Machine learning techniques to identify putative genes involved in nitrogen catabolite repression in the yeast Saccharomyces cerevisiae View Full Text


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Article Info

DATE

2008-12-17

AUTHORS

Kevin Kontos, Patrice Godard, Bruno André, Jacques van Helden, Gianluca Bontempi

ABSTRACT

BackgroundNitrogen is an essential nutrient for all life forms. Like most unicellular organisms, the yeast Saccharomyces cerevisiae transports and catabolizes good nitrogen sources in preference to poor ones. Nitrogen catabolite repression (NCR) refers to this selection mechanism. All known nitrogen catabolite pathways are regulated by four regulators. The ultimate goal is to infer the complete nitrogen catabolite pathways. Bioinformatics approaches offer the possibility to identify putative NCR genes and to discard uninteresting genes.ResultsWe present a machine learning approach where the identification of putative NCR genes in the yeast Saccharomyces cerevisiae is formulated as a supervised two-class classification problem. Classifiers predict whether genes are NCR-sensitive or not from a large number of variables related to the GATA motif in the upstream non-coding sequences of the genes. The positive and negative training sets are composed of annotated NCR genes and manually-selected genes known to be insensitive to NCR, respectively. Different classifiers and variable selection methods are compared. We show that all classifiers make significant and biologically valid predictions by comparing these predictions to annotated and putative NCR genes, and by performing several negative controls. In particular, the inferred NCR genes significantly overlap with putative NCR genes identified in three genome-wide experimental and bioinformatics studies.ConclusionThese results suggest that our approach can successfully identify potential NCR genes. Hence, the dimensionality of the problem of identifying all genes involved in NCR is drastically reduced. More... »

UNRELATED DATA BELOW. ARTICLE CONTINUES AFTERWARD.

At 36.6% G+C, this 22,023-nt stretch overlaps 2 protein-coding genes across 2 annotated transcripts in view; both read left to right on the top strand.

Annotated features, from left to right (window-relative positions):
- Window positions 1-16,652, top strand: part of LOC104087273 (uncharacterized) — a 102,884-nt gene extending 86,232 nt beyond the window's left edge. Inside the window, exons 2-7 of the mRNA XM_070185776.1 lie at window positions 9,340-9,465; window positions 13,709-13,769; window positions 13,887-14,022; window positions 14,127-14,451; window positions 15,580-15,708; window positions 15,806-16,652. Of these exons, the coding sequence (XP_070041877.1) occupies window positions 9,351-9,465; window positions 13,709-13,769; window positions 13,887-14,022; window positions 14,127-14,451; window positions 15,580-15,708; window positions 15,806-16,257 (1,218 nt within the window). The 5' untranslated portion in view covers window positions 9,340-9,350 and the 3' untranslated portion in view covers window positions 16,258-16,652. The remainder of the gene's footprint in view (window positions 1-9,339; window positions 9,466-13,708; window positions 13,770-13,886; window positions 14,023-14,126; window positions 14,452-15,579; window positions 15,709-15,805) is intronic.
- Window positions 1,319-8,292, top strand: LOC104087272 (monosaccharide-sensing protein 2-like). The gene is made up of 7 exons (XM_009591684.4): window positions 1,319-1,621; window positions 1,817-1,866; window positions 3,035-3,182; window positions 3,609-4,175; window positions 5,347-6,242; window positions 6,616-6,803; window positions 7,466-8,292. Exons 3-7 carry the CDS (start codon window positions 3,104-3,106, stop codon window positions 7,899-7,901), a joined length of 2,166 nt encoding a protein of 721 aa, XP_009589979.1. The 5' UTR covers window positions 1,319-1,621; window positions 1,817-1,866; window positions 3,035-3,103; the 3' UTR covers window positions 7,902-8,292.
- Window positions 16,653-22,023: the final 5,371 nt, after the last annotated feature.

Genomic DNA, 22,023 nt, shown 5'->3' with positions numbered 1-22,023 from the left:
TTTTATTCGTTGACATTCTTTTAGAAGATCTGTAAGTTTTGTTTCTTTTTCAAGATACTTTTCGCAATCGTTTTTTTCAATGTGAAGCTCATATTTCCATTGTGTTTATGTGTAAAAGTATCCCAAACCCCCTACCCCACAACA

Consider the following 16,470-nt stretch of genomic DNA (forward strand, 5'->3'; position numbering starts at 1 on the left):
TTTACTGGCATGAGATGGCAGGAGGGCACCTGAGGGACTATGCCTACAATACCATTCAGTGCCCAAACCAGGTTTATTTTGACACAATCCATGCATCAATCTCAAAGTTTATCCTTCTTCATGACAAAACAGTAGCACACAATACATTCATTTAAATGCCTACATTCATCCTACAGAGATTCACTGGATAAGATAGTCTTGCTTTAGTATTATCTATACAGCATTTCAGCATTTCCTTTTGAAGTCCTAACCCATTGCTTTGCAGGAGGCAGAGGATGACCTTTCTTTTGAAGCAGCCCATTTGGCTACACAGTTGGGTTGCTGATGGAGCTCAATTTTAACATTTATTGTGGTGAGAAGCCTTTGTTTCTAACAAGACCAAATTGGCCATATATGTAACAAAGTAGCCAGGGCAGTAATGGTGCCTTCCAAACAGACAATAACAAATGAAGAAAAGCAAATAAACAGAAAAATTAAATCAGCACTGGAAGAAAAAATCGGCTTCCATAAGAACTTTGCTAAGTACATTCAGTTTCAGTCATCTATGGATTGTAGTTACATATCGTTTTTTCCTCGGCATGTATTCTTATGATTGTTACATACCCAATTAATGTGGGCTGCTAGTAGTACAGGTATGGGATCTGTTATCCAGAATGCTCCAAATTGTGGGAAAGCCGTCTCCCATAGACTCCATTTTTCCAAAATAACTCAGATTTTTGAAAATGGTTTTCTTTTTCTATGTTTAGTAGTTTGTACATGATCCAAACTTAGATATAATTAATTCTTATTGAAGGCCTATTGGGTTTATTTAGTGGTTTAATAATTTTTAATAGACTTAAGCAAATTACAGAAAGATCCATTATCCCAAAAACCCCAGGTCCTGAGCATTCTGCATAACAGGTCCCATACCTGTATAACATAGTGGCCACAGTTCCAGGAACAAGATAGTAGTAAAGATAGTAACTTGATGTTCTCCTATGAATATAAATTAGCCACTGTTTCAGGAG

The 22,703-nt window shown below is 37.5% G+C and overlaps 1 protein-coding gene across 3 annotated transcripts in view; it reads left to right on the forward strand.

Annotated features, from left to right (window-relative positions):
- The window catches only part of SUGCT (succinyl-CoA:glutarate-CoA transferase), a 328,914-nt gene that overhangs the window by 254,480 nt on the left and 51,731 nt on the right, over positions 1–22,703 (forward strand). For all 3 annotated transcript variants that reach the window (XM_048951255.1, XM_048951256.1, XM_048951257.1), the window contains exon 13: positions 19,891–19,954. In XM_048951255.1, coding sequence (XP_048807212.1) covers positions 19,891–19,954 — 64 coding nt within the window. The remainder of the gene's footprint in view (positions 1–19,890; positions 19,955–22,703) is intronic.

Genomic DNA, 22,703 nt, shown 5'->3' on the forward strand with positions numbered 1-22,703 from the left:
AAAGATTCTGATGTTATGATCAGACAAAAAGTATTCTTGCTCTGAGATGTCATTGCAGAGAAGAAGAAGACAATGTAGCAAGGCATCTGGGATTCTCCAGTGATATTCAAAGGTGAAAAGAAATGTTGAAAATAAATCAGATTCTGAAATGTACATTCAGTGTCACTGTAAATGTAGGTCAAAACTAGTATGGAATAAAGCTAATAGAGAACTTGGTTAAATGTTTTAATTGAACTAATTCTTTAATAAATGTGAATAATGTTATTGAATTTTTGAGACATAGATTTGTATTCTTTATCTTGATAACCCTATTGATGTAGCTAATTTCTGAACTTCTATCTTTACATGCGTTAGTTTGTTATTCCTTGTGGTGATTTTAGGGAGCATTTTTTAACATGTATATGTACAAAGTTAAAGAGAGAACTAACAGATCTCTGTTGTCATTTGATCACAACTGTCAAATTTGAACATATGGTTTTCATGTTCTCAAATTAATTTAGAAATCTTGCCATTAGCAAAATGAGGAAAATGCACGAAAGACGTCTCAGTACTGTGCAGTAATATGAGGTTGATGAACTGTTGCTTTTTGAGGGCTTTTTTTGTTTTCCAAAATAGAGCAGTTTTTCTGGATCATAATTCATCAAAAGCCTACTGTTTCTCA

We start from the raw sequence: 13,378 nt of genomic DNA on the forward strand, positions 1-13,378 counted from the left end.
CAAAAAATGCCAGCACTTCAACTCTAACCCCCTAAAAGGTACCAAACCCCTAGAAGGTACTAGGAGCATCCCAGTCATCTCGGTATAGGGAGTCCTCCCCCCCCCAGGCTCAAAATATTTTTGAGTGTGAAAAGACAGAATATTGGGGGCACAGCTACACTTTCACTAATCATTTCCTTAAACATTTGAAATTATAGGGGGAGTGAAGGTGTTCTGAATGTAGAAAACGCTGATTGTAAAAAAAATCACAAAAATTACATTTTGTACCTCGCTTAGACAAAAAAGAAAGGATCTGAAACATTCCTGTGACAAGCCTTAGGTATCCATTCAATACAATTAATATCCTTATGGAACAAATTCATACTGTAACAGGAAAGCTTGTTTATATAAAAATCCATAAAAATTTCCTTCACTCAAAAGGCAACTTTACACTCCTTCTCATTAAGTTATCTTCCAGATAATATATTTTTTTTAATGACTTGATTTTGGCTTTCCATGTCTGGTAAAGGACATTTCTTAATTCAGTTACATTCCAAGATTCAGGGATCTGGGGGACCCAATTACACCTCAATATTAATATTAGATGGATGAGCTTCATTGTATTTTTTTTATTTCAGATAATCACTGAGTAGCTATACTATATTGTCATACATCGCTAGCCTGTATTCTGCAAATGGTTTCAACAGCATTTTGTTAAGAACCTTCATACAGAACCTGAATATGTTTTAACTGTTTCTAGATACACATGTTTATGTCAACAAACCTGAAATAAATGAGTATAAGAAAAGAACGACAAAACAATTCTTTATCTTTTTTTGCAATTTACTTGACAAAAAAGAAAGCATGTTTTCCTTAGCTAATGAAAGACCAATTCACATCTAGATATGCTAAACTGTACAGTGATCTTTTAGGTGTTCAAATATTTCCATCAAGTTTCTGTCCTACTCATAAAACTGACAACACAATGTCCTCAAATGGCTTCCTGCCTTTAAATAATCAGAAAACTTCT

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Identifiers

URI

http://scigraph.springernature.com/pub.10.1186/1753-6561-2-s4-s5

DOI

http://dx.doi.org/10.1186/1753-6561-2-s4-s5

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https://app.dimensions.ai/details/publication/pub.1014963916

PUBMED

https://www.ncbi.nlm.nih.gov/pubmed/19091052


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